Most companies started off by implementing the bare necessities such as appropriate contractual requirements and maybe a risk assessment at an onboarding stage. You have to start somewhere. As companies make a move from compliance to accountability, their expectation on any third parties will increase to understanding how they can get more assurance through the life of the vendor agreement.
Clients are increasingly interested in service providers who have strong data protection programs in place and ensure this through contractual obligations, due diligence and on-going assurance programmes.
Generally, all new service providers have to go through a risk assessment process but they should also go through a pre-data protection impact assessments (“DPIA”) screening process. Strong collaboration with other support functions such as vendor management, operational risk, information security, compliance and legal, will allow them to take a wholesome and holistic approach.
Of course, this can be quite a time-consuming process but let’s not forget that businesses need to take a risk-based approach and some new third parties may require lengthy discussions whilst others are straight forward. Nonetheless, taking this approach lets the client demonstrate that they have given each and every new vendor sufficient consideration.
No job is completed without regular monitoring and risk management to provide on-going assurance. If this is done by the company, the provider or a third party, there should be some level of independent assurance through audit. This concept is not new at all and can be seen in particular in the information security space and through System and Organisation Controls (“SOC”) 1 or SOC 2 reports.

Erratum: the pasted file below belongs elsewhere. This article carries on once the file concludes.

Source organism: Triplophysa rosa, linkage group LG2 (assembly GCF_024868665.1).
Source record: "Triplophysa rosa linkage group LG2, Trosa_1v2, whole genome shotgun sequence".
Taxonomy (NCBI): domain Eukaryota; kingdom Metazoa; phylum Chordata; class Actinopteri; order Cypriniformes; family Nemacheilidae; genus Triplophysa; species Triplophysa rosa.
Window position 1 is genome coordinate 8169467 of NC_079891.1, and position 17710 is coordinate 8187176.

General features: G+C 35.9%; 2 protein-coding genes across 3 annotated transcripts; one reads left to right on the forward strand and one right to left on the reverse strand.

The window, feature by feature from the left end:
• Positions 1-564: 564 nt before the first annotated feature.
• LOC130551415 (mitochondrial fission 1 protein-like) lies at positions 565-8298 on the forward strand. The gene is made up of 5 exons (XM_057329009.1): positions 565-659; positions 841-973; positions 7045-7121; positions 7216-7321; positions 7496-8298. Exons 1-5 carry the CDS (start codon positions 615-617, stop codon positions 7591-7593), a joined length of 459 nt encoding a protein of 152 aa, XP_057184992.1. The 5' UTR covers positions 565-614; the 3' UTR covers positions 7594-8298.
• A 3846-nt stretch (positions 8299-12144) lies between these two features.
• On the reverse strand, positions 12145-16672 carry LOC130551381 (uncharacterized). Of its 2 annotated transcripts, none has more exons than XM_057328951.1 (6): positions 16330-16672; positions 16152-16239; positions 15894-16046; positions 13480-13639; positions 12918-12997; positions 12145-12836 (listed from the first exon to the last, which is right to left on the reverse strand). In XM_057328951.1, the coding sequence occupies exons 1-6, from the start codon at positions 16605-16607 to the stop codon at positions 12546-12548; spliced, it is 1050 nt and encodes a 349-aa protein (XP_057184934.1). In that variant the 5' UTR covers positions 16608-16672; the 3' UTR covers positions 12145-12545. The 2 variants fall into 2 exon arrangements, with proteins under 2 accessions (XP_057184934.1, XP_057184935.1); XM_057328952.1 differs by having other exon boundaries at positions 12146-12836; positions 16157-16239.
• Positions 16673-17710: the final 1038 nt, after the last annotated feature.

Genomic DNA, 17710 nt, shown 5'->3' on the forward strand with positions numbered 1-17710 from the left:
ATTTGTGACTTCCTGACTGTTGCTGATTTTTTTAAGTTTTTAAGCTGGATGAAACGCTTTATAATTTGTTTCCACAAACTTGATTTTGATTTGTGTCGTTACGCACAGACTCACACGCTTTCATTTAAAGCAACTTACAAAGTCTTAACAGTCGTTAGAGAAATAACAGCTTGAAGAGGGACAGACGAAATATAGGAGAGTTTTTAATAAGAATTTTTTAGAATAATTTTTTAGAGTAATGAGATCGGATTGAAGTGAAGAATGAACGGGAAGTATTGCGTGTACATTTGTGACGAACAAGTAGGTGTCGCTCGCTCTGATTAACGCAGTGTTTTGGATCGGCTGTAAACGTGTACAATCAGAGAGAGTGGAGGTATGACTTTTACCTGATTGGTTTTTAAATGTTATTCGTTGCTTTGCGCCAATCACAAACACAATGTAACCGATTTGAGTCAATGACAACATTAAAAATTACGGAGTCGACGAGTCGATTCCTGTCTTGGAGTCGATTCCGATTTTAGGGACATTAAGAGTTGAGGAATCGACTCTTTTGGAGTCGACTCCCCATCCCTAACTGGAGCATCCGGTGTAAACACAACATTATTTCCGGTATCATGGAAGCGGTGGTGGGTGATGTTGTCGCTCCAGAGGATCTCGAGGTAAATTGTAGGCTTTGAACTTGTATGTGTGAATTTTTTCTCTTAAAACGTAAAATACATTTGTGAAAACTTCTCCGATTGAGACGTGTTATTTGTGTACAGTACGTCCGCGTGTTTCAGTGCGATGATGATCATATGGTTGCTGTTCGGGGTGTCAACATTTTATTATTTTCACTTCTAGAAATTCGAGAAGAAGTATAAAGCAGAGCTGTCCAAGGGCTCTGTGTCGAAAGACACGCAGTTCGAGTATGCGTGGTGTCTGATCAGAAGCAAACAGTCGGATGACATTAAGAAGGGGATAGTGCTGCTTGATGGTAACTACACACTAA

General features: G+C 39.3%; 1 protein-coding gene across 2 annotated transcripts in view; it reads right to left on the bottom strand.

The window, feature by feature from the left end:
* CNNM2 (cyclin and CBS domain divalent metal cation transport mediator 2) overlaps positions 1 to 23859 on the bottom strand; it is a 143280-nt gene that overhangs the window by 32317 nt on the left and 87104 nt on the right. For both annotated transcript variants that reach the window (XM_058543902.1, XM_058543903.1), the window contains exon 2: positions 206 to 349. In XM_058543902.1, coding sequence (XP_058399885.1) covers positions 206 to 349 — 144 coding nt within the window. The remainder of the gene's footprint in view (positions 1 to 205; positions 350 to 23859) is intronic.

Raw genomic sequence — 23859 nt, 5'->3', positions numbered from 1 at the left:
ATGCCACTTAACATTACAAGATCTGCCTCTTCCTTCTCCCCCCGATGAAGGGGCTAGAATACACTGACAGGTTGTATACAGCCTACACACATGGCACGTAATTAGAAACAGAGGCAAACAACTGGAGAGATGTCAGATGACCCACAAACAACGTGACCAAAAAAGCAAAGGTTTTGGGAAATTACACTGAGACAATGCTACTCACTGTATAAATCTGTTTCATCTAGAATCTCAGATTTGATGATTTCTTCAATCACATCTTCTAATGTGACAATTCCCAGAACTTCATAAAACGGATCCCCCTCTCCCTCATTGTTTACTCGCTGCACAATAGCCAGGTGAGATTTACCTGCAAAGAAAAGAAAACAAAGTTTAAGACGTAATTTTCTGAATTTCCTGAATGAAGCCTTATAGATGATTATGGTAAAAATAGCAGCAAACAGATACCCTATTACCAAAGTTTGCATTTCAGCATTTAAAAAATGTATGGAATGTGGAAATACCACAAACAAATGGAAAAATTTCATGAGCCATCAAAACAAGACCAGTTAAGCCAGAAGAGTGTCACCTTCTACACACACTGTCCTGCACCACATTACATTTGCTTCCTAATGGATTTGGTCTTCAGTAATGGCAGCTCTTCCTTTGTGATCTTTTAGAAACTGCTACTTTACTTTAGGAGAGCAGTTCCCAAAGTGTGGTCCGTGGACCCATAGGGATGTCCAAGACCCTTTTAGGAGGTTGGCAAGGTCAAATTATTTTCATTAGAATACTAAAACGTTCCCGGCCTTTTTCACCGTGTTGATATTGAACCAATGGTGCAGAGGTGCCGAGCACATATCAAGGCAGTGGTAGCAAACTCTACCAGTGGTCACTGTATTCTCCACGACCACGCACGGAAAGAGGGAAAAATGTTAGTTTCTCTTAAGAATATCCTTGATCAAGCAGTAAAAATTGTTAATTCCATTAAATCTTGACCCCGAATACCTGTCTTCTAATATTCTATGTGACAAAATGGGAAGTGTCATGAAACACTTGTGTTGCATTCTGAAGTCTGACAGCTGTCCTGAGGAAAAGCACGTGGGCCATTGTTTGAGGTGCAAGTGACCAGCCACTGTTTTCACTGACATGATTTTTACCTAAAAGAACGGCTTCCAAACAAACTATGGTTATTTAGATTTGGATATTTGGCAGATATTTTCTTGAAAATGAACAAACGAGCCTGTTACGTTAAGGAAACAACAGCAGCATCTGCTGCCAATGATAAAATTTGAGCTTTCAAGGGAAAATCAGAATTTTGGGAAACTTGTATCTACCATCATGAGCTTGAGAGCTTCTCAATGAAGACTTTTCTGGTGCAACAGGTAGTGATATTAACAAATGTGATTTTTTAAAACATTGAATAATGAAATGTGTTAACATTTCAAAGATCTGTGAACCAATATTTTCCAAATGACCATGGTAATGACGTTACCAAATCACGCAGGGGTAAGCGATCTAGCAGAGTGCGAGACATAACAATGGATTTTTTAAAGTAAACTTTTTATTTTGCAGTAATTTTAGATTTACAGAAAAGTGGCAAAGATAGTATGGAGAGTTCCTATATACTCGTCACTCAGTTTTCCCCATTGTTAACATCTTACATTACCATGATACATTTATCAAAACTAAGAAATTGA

Measure and Report
To date, firms have been reporting consistently on their privacy programs across key areas such as subject rights exercised, breaches, DPIAs and associated risks.
Now, they are focusing on implementing a privacy management framework allowing them to systematically assess their maturity and provide them with a roadmap to further mature their privacy posture – this is with a focus on continual assessment and improvement. This will demonstrate their drive to strong and ever evolving privacy throughout their organisation.
When implementing such a framework it may be beneficial to look to other functions within the organisation which may have already developed something similar, such as information security, where there are a number of parallels and shared objectives. This streamlining may assist in obtaining buy in from the top and make it easier to secure funding and implement top down.
2020 will be a busy year for data protection professionals. Whilst many companies will be coming to grips with CCPA, others will be working hard on keeping up with GDPR and improving their companies’ maturity as we see fines issued and standards clarified through the emergence of case law and guidance.
It is clear that data protection is here to stay. It is therefore pivotal that companies continue to invest into privacy programs and strategies so that they can continuously improve their compliance and accountability.
Annette Thoma is Data Protection Officer at MUFG Investor Services